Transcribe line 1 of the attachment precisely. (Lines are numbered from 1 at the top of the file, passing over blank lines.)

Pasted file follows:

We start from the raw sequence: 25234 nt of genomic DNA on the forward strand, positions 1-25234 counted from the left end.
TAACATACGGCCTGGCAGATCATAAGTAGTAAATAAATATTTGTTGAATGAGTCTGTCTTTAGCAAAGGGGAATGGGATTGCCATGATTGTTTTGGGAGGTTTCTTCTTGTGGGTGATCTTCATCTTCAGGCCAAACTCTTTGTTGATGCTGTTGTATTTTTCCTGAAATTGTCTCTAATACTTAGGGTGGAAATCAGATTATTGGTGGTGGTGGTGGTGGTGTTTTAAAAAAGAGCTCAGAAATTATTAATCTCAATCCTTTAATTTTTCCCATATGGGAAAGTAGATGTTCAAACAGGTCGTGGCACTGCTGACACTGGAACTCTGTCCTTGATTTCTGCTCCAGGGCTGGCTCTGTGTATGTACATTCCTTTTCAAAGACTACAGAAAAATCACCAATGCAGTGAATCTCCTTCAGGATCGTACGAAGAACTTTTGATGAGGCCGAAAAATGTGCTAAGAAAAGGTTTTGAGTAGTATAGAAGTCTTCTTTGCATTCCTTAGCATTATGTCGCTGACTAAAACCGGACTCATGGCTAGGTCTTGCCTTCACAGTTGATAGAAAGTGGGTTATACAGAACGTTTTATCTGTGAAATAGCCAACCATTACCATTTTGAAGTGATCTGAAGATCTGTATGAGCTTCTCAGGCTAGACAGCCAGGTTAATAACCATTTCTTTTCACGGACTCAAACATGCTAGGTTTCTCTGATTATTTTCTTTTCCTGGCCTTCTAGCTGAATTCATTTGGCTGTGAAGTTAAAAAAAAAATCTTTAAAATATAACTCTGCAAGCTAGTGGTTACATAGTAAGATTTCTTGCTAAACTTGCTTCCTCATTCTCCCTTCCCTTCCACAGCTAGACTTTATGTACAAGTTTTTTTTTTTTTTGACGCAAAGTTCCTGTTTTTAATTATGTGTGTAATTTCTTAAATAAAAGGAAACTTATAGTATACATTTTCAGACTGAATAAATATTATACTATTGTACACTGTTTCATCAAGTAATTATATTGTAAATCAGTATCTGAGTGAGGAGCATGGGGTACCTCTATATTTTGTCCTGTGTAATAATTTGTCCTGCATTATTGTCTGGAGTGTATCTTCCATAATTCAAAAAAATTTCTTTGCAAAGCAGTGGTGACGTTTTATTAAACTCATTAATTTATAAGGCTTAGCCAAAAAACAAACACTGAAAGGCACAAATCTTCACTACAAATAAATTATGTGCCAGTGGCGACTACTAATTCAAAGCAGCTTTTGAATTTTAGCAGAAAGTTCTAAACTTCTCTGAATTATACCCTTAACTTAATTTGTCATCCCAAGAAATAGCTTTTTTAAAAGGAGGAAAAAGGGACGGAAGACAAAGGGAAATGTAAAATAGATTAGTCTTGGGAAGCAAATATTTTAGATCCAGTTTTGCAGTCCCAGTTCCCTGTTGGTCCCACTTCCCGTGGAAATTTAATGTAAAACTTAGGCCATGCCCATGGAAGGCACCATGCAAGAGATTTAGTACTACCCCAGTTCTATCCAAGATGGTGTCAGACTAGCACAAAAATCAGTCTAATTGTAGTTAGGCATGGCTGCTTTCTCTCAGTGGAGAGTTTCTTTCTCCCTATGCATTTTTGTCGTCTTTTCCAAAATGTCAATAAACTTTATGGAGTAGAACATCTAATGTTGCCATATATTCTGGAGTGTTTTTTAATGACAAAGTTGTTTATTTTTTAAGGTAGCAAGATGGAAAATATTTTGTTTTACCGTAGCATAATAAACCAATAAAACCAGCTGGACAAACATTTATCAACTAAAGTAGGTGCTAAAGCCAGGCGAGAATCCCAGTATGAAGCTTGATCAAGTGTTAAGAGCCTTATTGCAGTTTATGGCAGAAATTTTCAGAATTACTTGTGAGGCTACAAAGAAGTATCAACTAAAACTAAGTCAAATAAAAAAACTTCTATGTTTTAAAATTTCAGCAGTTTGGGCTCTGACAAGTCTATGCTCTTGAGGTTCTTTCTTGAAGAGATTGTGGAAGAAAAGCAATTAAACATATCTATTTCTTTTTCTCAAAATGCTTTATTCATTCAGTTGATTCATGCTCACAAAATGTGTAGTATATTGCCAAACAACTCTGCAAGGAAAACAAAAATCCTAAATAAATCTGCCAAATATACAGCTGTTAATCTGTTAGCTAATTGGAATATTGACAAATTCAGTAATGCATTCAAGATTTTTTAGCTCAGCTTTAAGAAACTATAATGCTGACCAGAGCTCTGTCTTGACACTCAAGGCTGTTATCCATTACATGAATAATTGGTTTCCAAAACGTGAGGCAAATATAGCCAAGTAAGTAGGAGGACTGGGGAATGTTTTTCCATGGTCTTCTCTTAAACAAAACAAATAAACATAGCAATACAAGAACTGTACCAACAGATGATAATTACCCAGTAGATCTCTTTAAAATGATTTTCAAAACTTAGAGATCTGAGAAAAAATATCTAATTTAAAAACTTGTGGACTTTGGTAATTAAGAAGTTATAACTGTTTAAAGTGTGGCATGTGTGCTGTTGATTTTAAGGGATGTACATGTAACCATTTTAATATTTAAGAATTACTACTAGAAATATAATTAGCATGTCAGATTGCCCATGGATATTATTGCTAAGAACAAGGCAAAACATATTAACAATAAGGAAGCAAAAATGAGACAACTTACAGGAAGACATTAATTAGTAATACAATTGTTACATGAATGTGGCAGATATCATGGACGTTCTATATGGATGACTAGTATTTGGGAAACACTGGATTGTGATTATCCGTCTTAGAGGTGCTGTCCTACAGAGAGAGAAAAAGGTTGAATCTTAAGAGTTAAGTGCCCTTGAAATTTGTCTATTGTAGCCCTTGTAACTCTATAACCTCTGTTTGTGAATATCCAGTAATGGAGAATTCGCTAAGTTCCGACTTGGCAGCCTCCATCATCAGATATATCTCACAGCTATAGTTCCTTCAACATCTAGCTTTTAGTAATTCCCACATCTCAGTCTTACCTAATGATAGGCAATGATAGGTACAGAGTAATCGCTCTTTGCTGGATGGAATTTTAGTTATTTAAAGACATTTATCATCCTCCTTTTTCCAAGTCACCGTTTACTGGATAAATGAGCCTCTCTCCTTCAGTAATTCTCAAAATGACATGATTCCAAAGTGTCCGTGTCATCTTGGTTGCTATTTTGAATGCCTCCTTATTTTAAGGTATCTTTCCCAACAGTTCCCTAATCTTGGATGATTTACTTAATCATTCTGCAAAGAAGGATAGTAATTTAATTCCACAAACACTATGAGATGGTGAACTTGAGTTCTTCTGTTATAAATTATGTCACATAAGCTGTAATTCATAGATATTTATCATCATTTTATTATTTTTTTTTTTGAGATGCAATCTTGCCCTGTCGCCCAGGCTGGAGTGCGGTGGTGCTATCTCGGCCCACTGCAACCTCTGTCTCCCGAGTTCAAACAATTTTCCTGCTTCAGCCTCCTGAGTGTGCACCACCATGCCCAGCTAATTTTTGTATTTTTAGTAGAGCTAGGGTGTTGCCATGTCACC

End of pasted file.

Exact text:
We start from the raw sequence: 25234 nt of genomic DNA on the forward strand, positions 1-25234 counted from the left end.